A prominent pastor this month encouraged us to ‘unhitch’ ourselves from the Old Testament and many Christians became familiar with the term Marcionism, an ancient heresy that claims the God of the Old Testament is different than the God of the New Testament. Plenty has been written on that situation, but it made me think a bit more about how we identify heresy. How can we intelligently identify a heresy better than, say, “it just smells funny” or “it just feels off” without reading every systematic theology out there? At what point is a belief so deficient that it is no longer Christian and where do those beliefs come from? Most importantly, how do we protect ourselves from believing heresy?
Christianity may have as many off shooting streams as the Amazon River, but we are all connected to the same source. You and I can disagree on baptism, church governance, gifts of the Holy Spirit and end times and still affirm each others’ status as Christian. Heresy is a belief so errant that it can no longer be called Christianity. A message so divergent from the gospel of Jesus Christ that it offers no real hope of salvation from our sin and into the Kingdom to come.
The Root of Heresy
There is a common root to all Christian heresy: the paradox. When you have two truths that seem to contradict each other, that is called a paradox. We have paradoxes in mathematics, physics, biology and chemistry, so it should come as no surprise that we have them in theology as well. A paradox doesn’t mean that both statements aren’t true, it simply means that our brains can’t yet understand how they co-exist. When we try and explain the mystery instead of embrace the mystery, heresy is born. So what are the Christian paradoxes?
In Christianity, we are confronted with four paradoxes. The Trinity is the first. One God in three persons. Trying to rationalize this mystery has birthed numerous heretical movements. The Monarchianists, Sabellians and Adoptionists all emphasized the unity of the Godhead at the expense of the diversity of His three persons. Other movements have done the opposite by taking one or more of the persons out of the Godhead (Marcionism and Arianism). In either case a person of the Trinity is being minimized, mortalized or eliminated and what you have left cannot be called Christianity because it loses either a Sovereign God, an Emmanent Spirit or a Substitutionary Sacrifice.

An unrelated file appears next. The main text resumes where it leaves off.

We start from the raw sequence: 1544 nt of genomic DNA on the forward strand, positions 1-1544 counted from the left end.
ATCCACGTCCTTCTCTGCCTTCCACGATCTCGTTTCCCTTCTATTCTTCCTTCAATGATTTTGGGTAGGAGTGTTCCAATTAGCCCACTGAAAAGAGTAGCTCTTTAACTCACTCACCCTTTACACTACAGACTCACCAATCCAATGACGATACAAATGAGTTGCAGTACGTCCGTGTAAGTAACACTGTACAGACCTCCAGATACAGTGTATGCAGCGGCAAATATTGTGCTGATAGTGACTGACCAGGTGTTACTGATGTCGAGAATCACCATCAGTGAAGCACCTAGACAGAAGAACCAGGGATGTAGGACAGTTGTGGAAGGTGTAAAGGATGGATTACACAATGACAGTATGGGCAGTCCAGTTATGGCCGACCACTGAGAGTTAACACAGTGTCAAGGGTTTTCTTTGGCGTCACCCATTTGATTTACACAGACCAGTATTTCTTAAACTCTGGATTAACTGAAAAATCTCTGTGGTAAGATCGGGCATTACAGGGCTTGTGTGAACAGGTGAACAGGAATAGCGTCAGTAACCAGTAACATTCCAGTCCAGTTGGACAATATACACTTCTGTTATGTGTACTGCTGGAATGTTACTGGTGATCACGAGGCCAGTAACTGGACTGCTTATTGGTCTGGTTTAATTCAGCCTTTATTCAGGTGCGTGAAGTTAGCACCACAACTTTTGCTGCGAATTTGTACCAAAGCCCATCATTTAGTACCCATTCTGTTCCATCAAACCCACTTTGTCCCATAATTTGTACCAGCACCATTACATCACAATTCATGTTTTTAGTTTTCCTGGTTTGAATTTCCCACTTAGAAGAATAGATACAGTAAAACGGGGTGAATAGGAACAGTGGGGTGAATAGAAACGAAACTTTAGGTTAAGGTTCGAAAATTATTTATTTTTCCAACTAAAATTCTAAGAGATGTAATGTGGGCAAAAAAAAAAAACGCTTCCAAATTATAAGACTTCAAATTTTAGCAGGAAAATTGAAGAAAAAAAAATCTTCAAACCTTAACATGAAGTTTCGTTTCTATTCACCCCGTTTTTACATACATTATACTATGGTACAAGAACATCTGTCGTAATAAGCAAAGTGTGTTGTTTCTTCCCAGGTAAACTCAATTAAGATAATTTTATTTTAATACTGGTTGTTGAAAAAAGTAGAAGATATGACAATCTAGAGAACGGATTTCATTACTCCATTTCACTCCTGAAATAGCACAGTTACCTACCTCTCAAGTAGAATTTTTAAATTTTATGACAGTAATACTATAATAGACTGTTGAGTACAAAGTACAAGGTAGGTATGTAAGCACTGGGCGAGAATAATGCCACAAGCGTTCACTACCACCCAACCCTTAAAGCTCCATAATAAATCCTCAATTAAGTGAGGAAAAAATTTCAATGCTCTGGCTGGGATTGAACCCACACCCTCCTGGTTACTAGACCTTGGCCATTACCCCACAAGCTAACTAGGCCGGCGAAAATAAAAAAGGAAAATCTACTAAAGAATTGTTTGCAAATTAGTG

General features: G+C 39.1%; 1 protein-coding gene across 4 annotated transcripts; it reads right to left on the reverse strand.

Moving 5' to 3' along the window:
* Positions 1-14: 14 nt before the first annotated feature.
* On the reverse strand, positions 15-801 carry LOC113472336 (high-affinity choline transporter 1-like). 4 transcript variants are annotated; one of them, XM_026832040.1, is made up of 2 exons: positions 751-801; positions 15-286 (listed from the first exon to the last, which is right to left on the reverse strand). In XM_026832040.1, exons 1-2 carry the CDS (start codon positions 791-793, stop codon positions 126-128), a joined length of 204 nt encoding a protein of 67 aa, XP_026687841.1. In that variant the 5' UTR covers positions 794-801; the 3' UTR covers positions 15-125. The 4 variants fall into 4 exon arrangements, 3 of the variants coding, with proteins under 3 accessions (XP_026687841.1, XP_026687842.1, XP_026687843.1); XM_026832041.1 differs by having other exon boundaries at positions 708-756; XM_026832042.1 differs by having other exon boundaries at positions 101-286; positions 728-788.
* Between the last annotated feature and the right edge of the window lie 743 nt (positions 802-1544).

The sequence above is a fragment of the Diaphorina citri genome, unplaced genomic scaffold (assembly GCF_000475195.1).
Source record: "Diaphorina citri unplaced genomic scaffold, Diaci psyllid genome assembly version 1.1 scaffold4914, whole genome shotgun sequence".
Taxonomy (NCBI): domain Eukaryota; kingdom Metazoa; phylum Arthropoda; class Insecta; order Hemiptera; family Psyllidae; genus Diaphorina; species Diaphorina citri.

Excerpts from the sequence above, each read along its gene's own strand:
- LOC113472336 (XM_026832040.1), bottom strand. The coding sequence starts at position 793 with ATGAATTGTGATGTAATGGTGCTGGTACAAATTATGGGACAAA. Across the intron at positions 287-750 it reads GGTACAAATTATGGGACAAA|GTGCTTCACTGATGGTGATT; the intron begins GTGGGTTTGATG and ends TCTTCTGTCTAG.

The second paradox is Jesus: fully God and fully man. How can that be? Maybe Jesus just ‘seemed’ like a man, but really wasn’t (Docetism). Maybe Jesus was only a man and later ‘adopted’ by God through the Holy Spirit (Adoptionism). Maybe Jesus had a human body, but a divine brain (Apollinarism). Or maybe Jesus just wasn’t divine at all (Arianism, Mormonism and Jehovah’s Witness).
If Jesus isn’t divine, He has no real power to save us. If Jesus isn’t human, enduring all the trials we do, but without sin, He can’t be our substitute on the cross. The humanity and deity of Jesus is foundational to Christianity. Like the Trinity, we had to come up with a new word for it: Hypostatic Union.
God’s Sovereignty And Man’s Responsibility
The third paradox is God’s sovereignty and human responsibility. The Bible teaches us that God is sovereign over every aspect of our life including our salvation, yet, we are not robots. We have real decisions to make and we are really responsible for those decisions. Our prayers matter, our evangelism matters and our personal holiness matters. If we embrace God’s sovereignty at the expense of man’s responsibility we become Antinomians or Hyper-Calvinists. If we embrace man’s responsibility at the expense of God’s sovereignty, we become Pelagians. Modern Universalists, as they deny both God’s sovereignty and man’s responsibility, reject both truths in this paradox. A sovereign God and a responsible humanity are foundational to the Christian faith.
Last, we have the already/not yet. Jesus has already accomplished our salvation, but He has not yet come back to give us our new heavens, new earth and new bodies free of sin and strife. We live in this age in between Jesus’ two comings called the already/not yet. Some have tried to apply the ‘not yet’ now by saying we should expect in this life to be completely rid of sin (Montanism and Perfectionism). Much of the prosperity gospel movement is simply trying to apply God’s promises in the ‘not yet,’ now in the ‘already’. Any theology that places our ultimate hope in something before Jesus’ return, ceases to be Christian.
Embrace The Mystery
I went through a list of Christian heresies in church history today and every one of them were guilty of neglecting one or more of these paradoxes. Gnosticism actually neglected all four in various ways.
So, does that mean, as Christians, we shouldn’t study these paradoxes? Not at all! The more clearly we see paradox, the more clearly we see God. Explain the mystery and you lose Christianity, embrace the mystery and you gain Christ.